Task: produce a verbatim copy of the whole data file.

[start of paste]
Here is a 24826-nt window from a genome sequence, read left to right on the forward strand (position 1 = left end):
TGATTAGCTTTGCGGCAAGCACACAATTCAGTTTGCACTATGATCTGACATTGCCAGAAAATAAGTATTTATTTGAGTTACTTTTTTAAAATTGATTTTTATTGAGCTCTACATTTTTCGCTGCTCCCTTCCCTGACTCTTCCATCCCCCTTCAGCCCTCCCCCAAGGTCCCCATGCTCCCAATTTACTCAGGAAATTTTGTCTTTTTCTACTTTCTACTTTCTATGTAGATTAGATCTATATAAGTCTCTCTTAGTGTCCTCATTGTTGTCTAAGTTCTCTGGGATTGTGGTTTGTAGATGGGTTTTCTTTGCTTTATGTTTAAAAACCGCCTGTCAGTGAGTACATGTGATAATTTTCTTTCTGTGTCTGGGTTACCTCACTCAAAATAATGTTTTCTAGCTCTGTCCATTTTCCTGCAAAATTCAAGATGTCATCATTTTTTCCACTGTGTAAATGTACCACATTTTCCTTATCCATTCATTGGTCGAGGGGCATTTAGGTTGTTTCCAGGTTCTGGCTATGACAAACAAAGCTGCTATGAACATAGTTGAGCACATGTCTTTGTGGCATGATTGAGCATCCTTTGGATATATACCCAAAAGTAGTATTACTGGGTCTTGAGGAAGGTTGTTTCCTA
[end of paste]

Here is a 24826-nt window from a genome sequence, read left to right on the forward strand (position 1 = left end):
TGATTAGCTTTGCGGCAAGCACACAATTCAGTTTGCACTATGATCTGACATTGCCAGAAAATAAGTATTTATTTGAGTTACTTTTTTAAAATTGATTTTTATTGAGCTCTACATTTTTCGCTGCTCCCTTCCCTGACTCTTCCATCCCCCTTCAGCCCTCCCCCAAGGTCCCCATGCTCCCAATTTACTCAGGAAATTTTGTCTTTTTCTACTTTCTACTTTCTATGTAGATTAGATCTATATAAGTCTCTCTTAGTGTCCTCATTGTTGTCTAAGTTCTCTGGGATTGTGGTTTGTAGATGGGTTTTCTTTGCTTTATGTTTAAAAACCGCCTGTCAGTGAGTACATGTGATAATTTTCTTTCTGTGTCTGGGTTACCTCACTCAAAATAATGTTTTCTAGCTCTGTCCATTTTCCTGCAAAATTCAAGATGTCATCATTTTTTCCACTGTGTAAATGTACCACATTTTCCTTATCCATTCATTGGTCGAGGGGCATTTAGGTTGTTTCCAGGTTCTGGCTATGACAAACAAAGCTGCTATGAACATAGTTGAGCACATGTCTTTGTGGCATGATTGAGCATCCTTTGGATATATACCCAAAAGTAGTATTACTGGGTCTTGAGGAAGGTTGTTTCCTA